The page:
[XML-SIG] Python / XML / XSLT vs. Cocoon for website server side

Torsten Rueger torsten.rueger at hiit.fi
Fri Aug 15 12:37:09 EDT 2003

Ahh, the ever burning topic of how to build a web application (dynamic 
web site).
Ok I'll chip in. This one on the negative side, the next on the plus 

>> Key decisions:
>>  - All HTML generation done via XSLT
If pain is what you like, that's the way to go.

>>  - Have logic done in XSLT where possible

You do like. Ahh Ouchh.

(Ok I'm joking, all right. You said you never used it and with all the 
books around what you say is a fair choice)

I've only done small-ish (10 pages, 5 posts) application with XSLT 
(Xalan) and XML database (PDOM 
The short summary of that is: it's difficult. Unnecessarily so.
Ok, storing xml was easy, but expressing searches in XPath is not 
straightforward. And XSLT isn't easy.

>  My understanding is
> that XSLT is good for recursive pattern matching and generation of
> content from patterns/templates, but not good once you go beyond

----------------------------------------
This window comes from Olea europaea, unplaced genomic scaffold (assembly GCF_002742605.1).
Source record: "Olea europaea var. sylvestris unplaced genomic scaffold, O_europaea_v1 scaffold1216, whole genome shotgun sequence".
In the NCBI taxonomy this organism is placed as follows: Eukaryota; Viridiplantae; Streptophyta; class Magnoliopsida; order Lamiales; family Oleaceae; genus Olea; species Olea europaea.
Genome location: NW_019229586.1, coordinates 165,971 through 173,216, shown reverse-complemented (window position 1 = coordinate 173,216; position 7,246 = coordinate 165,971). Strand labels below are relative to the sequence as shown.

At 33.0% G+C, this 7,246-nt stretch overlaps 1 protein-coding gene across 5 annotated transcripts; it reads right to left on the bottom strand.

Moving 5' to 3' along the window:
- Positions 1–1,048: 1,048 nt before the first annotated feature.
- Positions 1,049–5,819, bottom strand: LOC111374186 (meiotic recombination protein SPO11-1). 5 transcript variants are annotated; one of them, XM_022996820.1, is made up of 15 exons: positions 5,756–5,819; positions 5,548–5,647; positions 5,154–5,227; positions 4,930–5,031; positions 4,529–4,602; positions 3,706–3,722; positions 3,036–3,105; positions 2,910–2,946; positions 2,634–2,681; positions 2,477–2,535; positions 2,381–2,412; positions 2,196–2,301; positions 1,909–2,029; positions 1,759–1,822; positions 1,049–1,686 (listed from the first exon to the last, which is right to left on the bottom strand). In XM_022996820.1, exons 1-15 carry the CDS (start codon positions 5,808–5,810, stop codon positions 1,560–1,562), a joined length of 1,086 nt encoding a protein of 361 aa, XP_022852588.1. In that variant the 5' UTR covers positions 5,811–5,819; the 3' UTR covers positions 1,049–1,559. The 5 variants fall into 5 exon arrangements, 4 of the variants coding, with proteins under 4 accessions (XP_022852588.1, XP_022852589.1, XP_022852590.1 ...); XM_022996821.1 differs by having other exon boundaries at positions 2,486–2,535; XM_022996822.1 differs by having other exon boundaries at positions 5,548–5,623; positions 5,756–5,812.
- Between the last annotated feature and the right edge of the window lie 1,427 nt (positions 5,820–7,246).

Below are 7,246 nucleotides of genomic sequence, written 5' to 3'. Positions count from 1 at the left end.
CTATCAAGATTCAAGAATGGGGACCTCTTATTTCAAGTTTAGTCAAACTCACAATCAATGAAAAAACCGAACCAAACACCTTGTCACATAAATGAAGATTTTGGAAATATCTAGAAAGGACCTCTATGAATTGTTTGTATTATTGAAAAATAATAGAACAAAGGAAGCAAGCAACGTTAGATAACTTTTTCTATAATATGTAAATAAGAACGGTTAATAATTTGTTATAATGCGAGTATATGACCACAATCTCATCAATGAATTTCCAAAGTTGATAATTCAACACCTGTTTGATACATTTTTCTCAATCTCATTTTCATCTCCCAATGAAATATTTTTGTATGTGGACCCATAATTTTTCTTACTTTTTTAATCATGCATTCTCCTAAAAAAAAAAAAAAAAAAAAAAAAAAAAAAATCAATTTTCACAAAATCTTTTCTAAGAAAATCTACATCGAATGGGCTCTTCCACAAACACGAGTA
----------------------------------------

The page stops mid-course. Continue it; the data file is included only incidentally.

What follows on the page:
> that.

And that's exactly right. So if your xml structure is not exactly what 
your page requires, you've got serious work ahead of you.
Remembering off course that xml does not have a concept of a reference, 
so mapping object dependencies into xml is non trivial.

But the real problem is XSLT is unreadable. Pages you've written only 
days ago seem cryptic.
Maybe more importantly, graphic designers have no chance of 
understanding it.
And it always assumes the dtd of your xml. Change that and you have 
some fun debugging. (So if you do go this way, make it your priority to 
document dtd's)

Anyway, as I said, I'll send another more positive mail on what I have 
found to be beneficial,


More information about the XML-SIG mailing list